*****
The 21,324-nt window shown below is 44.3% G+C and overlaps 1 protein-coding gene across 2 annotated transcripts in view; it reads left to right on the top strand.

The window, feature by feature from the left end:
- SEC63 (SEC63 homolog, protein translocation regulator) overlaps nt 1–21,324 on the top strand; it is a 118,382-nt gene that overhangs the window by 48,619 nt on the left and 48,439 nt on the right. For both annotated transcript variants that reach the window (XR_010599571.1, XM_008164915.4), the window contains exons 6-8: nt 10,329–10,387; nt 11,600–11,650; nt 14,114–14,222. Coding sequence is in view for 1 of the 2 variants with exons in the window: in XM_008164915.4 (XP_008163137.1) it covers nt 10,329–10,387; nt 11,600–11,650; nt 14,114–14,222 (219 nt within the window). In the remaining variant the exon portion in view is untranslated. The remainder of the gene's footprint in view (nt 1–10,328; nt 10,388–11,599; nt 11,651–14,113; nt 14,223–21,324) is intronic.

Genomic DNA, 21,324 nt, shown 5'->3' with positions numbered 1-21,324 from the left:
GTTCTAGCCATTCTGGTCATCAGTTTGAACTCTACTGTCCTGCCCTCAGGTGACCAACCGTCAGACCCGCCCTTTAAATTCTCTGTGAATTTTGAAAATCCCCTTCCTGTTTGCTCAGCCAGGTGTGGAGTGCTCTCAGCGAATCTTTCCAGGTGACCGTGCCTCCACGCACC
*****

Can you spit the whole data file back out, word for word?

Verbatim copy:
The 21,324-nt window shown below is 44.3% G+C and overlaps 1 protein-coding gene across 2 annotated transcripts in view; it reads left to right on the top strand.

The window, feature by feature from the left end:
- SEC63 (SEC63 homolog, protein translocation regulator) overlaps nt 1–21,324 on the top strand; it is a 118,382-nt gene that overhangs the window by 48,619 nt on the left and 48,439 nt on the right. For both annotated transcript variants that reach the window (XR_010599571.1, XM_008164915.4), the window contains exons 6-8: nt 10,329–10,387; nt 11,600–11,650; nt 14,114–14,222. Coding sequence is in view for 1 of the 2 variants with exons in the window: in XM_008164915.4 (XP_008163137.1) it covers nt 10,329–10,387; nt 11,600–11,650; nt 14,114–14,222 (219 nt within the window). In the remaining variant the exon portion in view is untranslated. The remainder of the gene's footprint in view (nt 1–10,328; nt 10,388–11,599; nt 11,651–14,113; nt 14,223–21,324) is intronic.

Genomic DNA, 21,324 nt, shown 5'->3' with positions numbered 1-21,324 from the left:
GTTCTAGCCATTCTGGTCATCAGTTTGAACTCTACTGTCCTGCCCTCAGGTGACCAACCGTCAGACCCGCCCTTTAAATTCTCTGTGAATTTTGAAAATCCCCTTCCTGTTTGCTCAGCCAGGTGTGGAGTGCTCTCAGCGAATCTTTCCAGGTGACCGTGCCTCCACGCACC